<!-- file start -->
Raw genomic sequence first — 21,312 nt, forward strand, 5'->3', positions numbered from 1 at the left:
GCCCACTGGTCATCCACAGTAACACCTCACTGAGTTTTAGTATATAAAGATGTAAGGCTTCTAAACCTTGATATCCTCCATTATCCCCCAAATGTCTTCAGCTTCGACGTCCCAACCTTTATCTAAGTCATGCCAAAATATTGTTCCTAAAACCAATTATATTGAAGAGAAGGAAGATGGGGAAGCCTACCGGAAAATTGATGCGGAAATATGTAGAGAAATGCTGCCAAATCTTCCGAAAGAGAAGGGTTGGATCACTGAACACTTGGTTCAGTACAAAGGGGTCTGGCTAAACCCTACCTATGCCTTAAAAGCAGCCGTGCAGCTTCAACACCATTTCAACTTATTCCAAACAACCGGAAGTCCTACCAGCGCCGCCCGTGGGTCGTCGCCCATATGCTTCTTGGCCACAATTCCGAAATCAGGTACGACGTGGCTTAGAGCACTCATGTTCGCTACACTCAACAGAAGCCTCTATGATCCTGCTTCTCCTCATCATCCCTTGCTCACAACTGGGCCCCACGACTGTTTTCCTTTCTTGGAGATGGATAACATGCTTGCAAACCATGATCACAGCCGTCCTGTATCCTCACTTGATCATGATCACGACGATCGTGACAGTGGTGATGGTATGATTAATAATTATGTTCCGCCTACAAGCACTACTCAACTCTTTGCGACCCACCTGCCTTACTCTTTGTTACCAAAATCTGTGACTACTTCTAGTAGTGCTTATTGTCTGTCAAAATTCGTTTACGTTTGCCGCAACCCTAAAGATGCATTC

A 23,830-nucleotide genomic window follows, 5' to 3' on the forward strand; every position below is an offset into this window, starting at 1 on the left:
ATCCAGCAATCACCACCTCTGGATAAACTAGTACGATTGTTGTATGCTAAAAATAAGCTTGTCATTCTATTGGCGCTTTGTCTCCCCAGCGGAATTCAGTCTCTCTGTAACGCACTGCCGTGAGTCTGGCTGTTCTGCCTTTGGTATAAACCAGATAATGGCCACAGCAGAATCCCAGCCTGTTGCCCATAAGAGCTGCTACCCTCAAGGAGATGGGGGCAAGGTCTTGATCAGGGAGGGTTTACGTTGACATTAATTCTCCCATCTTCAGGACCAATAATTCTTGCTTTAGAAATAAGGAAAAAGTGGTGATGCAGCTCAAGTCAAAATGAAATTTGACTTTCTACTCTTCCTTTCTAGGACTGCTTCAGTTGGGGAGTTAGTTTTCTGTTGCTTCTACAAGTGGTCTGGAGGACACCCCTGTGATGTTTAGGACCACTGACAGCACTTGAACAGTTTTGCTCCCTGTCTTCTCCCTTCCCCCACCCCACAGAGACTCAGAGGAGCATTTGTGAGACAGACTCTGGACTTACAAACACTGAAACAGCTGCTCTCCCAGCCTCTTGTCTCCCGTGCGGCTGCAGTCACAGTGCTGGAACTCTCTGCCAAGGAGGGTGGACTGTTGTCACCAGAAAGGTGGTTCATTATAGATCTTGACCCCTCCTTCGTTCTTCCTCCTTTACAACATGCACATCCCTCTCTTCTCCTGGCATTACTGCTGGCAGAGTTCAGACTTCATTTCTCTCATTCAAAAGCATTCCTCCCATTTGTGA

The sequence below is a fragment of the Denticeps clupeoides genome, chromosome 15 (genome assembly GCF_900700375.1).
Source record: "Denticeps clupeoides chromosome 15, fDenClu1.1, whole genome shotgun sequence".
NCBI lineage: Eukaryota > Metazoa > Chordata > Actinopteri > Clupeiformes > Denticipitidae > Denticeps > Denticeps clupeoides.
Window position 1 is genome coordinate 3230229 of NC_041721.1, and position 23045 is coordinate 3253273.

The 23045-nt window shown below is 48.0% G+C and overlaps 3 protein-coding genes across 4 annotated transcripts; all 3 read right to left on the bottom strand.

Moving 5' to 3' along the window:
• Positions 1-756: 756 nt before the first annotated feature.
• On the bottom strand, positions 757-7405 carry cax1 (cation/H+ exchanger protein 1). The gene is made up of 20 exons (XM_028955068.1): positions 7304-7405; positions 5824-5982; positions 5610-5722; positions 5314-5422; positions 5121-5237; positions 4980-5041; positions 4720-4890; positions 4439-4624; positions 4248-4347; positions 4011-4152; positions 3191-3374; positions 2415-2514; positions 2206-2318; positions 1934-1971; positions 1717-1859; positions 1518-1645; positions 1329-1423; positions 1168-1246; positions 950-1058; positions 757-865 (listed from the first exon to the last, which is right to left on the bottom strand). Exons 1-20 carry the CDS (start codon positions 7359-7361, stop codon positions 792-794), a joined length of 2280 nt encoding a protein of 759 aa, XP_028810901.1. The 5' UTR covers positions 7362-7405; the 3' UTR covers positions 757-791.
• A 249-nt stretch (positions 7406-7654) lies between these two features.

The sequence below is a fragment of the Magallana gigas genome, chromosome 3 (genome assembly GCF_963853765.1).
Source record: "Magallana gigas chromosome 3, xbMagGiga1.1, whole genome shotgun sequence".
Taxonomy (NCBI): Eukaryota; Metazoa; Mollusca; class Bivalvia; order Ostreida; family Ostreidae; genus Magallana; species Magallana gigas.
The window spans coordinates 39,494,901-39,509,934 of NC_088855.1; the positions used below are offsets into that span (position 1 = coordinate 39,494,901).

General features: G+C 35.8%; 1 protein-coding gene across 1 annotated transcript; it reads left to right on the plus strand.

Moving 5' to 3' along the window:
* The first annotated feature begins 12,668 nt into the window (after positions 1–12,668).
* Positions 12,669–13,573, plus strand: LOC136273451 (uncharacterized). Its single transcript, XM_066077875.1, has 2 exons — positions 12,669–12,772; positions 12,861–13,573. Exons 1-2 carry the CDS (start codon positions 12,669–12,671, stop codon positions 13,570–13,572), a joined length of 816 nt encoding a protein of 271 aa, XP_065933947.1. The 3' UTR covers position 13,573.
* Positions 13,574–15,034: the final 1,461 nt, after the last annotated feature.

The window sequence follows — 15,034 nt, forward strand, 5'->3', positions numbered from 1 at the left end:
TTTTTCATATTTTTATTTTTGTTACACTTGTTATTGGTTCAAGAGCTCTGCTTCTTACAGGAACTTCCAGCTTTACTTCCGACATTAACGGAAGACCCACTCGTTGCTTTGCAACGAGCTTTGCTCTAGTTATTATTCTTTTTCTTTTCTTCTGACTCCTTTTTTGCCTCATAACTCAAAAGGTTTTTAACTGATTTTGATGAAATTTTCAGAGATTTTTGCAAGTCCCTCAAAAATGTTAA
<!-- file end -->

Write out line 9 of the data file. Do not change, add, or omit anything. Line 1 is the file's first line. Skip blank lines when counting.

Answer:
The 23045-nt window shown below is 48.0% G+C and overlaps 3 protein-coding genes across 4 annotated transcripts; all 3 read right to left on the bottom strand.